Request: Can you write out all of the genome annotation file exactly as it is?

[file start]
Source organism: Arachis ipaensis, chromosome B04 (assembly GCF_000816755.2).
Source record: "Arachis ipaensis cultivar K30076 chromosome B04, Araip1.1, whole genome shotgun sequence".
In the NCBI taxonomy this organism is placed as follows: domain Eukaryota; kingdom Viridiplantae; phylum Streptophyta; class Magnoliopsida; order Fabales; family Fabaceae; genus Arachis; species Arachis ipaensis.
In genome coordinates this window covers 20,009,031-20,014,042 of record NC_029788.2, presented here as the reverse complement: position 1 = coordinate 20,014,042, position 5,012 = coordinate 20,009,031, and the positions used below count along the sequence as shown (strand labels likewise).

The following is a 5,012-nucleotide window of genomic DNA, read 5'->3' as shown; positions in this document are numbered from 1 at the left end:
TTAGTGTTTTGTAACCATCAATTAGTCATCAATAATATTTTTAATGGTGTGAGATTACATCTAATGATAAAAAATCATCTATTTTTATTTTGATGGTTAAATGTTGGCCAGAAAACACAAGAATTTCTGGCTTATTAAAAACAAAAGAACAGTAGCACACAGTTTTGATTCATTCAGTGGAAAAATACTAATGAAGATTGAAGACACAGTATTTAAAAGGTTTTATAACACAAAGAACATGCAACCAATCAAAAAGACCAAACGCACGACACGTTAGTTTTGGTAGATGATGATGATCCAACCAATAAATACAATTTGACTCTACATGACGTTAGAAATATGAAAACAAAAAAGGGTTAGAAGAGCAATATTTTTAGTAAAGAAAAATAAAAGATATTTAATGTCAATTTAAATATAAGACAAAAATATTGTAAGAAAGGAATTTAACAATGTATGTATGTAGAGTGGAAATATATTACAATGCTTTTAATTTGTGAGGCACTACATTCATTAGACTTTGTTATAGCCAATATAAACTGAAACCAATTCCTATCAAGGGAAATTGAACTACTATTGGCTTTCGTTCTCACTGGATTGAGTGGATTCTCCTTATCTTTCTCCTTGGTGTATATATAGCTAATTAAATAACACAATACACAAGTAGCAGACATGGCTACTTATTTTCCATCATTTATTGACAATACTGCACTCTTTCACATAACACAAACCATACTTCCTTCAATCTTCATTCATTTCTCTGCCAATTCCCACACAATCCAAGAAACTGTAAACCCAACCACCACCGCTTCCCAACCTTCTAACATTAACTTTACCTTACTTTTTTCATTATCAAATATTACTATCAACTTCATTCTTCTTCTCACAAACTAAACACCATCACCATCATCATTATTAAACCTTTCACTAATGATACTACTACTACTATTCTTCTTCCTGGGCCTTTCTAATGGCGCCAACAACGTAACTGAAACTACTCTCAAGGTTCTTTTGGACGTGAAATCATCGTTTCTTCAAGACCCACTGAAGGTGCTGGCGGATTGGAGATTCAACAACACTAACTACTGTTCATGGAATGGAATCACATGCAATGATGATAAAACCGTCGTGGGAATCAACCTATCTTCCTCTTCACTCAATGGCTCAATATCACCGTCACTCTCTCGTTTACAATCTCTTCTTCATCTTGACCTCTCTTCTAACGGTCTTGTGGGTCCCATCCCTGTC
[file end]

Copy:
Source organism: Arachis ipaensis, chromosome B04 (assembly GCF_000816755.2).
Source record: "Arachis ipaensis cultivar K30076 chromosome B04, Araip1.1, whole genome shotgun sequence".
In the NCBI taxonomy this organism is placed as follows: domain Eukaryota; kingdom Viridiplantae; phylum Streptophyta; class Magnoliopsida; order Fabales; family Fabaceae; genus Arachis; species Arachis ipaensis.
In genome coordinates this window covers 20,009,031-20,014,042 of record NC_029788.2, presented here as the reverse complement: position 1 = coordinate 20,014,042, position 5,012 = coordinate 20,009,031, and the positions used below count along the sequence as shown (strand labels likewise).

The following is a 5,012-nucleotide window of genomic DNA, read 5'->3' as shown; positions in this document are numbered from 1 at the left end:
TTAGTGTTTTGTAACCATCAATTAGTCATCAATAATATTTTTAATGGTGTGAGATTACATCTAATGATAAAAAATCATCTATTTTTATTTTGATGGTTAAATGTTGGCCAGAAAACACAAGAATTTCTGGCTTATTAAAAACAAAAGAACAGTAGCACACAGTTTTGATTCATTCAGTGGAAAAATACTAATGAAGATTGAAGACACAGTATTTAAAAGGTTTTATAACACAAAGAACATGCAACCAATCAAAAAGACCAAACGCACGACACGTTAGTTTTGGTAGATGATGATGATCCAACCAATAAATACAATTTGACTCTACATGACGTTAGAAATATGAAAACAAAAAAGGGTTAGAAGAGCAATATTTTTAGTAAAGAAAAATAAAAGATATTTAATGTCAATTTAAATATAAGACAAAAATATTGTAAGAAAGGAATTTAACAATGTATGTATGTAGAGTGGAAATATATTACAATGCTTTTAATTTGTGAGGCACTACATTCATTAGACTTTGTTATAGCCAATATAAACTGAAACCAATTCCTATCAAGGGAAATTGAACTACTATTGGCTTTCGTTCTCACTGGATTGAGTGGATTCTCCTTATCTTTCTCCTTGGTGTATATATAGCTAATTAAATAACACAATACACAAGTAGCAGACATGGCTACTTATTTTCCATCATTTATTGACAATACTGCACTCTTTCACATAACACAAACCATACTTCCTTCAATCTTCATTCATTTCTCTGCCAATTCCCACACAATCCAAGAAACTGTAAACCCAACCACCACCGCTTCCCAACCTTCTAACATTAACTTTACCTTACTTTTTTCATTATCAAATATTACTATCAACTTCATTCTTCTTCTCACAAACTAAACACCATCACCATCATCATTATTAAACCTTTCACTAATGATACTACTACTACTATTCTTCTTCCTGGGCCTTTCTAATGGCGCCAACAACGTAACTGAAACTACTCTCAAGGTTCTTTTGGACGTGAAATCATCGTTTCTTCAAGACCCACTGAAGGTGCTGGCGGATTGGAGATTCAACAACACTAACTACTGTTCATGGAATGGAATCACATGCAATGATGATAAAACCGTCGTGGGAATCAACCTATCTTCCTCTTCACTCAATGGCTCAATATCACCGTCACTCTCTCGTTTACAATCTCTTCTTCATCTTGACCTCTCTTCTAACGGTCTTGTGGGTCCCATCCCTGTC